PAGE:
In the wake of the massive Equifax security breach that has potentially made 143 million Americans vulnerable identity theft, many are left wonder what they can do to protect themselves from identify thieves and financial issues that result from having their personal information used fraudulently.
There are many warning signs that someone may be using your personal information fraudulently. If you are checking your credit report regularly, you may notice accounts that you have not opened. Bills may arrive in your name for products or services you did not buy, or you may receive calls from bill collectors for debts that do not belong to you. You may even discover that someone has claimed your refund from the IRS.
If you see any of these warning signs, or any other suspicious activity with your finances, you will want to act quickly to minimize the damage to your credit and your good name. Ignoring the problem will not make it go away, and you may find that you cannot obtain loans for things like cars and homes.
- If you can, call the companies that have fraudulent accounts in your name and let them know the debt or bill is not yours.
- Place a fraud alert on your credit reports, and make sure you get copies of your reports from all three major credit reporting companies - TransUnion, Experian and Equifax.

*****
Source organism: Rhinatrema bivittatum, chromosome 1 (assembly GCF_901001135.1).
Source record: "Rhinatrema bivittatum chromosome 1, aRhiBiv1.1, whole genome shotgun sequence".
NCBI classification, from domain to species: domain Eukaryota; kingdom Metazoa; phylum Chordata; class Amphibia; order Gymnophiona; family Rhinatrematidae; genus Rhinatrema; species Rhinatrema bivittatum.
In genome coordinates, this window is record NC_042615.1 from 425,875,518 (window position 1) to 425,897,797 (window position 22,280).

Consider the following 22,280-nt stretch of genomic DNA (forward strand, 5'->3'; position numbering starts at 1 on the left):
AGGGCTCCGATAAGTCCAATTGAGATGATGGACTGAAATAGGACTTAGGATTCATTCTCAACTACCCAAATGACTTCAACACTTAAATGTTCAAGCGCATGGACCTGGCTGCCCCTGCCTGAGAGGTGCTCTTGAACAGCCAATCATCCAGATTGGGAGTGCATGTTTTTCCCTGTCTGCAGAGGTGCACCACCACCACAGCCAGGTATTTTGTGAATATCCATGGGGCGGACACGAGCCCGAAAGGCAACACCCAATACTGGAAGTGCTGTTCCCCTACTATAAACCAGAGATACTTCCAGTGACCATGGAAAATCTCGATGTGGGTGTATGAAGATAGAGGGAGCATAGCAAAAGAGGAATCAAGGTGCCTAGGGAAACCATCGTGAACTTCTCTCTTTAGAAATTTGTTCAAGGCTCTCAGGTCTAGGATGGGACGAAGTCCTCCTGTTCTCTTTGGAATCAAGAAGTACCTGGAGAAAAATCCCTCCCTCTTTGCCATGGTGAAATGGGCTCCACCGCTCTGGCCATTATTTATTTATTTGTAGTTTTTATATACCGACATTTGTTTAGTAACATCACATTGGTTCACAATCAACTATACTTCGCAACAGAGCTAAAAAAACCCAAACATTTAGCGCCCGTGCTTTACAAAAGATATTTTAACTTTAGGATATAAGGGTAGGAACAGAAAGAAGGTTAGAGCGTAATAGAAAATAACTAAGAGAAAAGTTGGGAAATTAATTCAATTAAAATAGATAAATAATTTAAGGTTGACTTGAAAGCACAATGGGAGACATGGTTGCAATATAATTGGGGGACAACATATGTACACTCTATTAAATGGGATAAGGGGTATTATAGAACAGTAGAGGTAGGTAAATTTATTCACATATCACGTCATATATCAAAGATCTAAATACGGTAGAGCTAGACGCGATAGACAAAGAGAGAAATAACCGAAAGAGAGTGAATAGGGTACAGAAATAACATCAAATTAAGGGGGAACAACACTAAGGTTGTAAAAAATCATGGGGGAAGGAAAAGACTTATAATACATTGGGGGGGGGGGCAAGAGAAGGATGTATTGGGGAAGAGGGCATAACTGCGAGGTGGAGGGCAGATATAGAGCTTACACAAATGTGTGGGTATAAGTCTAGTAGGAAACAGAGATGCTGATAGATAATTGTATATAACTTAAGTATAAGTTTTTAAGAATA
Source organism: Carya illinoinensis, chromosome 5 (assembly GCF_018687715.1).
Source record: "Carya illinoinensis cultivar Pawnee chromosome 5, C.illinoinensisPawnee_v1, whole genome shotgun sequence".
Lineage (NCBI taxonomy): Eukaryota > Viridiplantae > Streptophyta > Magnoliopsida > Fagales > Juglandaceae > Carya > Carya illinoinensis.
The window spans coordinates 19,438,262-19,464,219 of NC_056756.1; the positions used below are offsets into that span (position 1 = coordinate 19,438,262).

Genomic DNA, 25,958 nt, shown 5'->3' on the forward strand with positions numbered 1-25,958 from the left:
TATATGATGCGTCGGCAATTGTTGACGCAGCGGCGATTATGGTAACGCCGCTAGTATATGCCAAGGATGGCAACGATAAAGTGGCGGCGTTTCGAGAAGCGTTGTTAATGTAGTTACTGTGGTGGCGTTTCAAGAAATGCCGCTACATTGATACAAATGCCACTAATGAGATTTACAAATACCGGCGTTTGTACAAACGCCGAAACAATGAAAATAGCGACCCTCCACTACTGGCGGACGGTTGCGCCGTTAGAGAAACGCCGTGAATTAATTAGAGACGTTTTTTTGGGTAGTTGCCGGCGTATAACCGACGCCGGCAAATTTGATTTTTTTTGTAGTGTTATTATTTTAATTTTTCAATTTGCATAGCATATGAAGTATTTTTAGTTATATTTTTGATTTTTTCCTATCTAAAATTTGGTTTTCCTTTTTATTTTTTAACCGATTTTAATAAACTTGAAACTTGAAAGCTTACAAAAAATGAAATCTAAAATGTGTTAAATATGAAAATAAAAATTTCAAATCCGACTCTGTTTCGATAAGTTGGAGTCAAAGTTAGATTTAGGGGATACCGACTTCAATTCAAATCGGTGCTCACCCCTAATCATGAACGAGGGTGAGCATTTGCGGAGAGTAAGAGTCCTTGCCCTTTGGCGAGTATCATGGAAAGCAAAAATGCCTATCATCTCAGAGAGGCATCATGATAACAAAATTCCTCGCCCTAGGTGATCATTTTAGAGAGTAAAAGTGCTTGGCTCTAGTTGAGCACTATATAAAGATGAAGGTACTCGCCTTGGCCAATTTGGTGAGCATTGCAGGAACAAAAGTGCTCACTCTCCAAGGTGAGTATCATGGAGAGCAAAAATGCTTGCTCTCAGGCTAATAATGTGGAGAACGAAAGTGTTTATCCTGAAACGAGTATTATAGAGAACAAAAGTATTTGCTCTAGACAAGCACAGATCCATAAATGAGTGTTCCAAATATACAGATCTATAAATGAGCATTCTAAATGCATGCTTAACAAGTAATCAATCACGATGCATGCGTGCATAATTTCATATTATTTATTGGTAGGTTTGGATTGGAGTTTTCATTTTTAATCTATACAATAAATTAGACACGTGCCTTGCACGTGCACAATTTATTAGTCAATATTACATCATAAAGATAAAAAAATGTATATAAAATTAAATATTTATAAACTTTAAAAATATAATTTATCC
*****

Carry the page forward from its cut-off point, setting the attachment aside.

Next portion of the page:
- Report identity theft to the Federal Trade Commission.
- File a report with your local police department or sheriff's office.
Remember, the longer you wait to put a stop to the fraudulent activity, the more difficult it will be to fix the damage. For some people, fighting the impacts of identity theft has taken years to correct, so don't wait.
You can take steps to minimize your risk for identity theft. The key is being watchful every day.
- Review your credit card statements for charges you don't remember making. Call the company for proof of the charges.
- Check your bank account statements for checks or withdrawals you did not make - no matter how small. Thieves will sometimes withdraw only a small amount, hoping it won't be noticed.
- Make sure your health insurance claims match care that you and your family have received.
- Shred all documents you no longer need that have personal and financial information. Identity thieves will check trash hoping to find this kind of information.
- Check your credit reports often. You can receive one free copy of each of your credit reports each year from www.annualcreditreport.com. Many credit card issuers and banks will provide your credit score free on their web sites or your account statements. While a score is not your full credit report, watching the number for a large decrease may be a sign of identity theft, and your signal to get new copies of your credit report.
The Federal Trade Commission's web site, www.IdentityTheft.gov, has more tips to protect yourself, and your money, from identity thieves.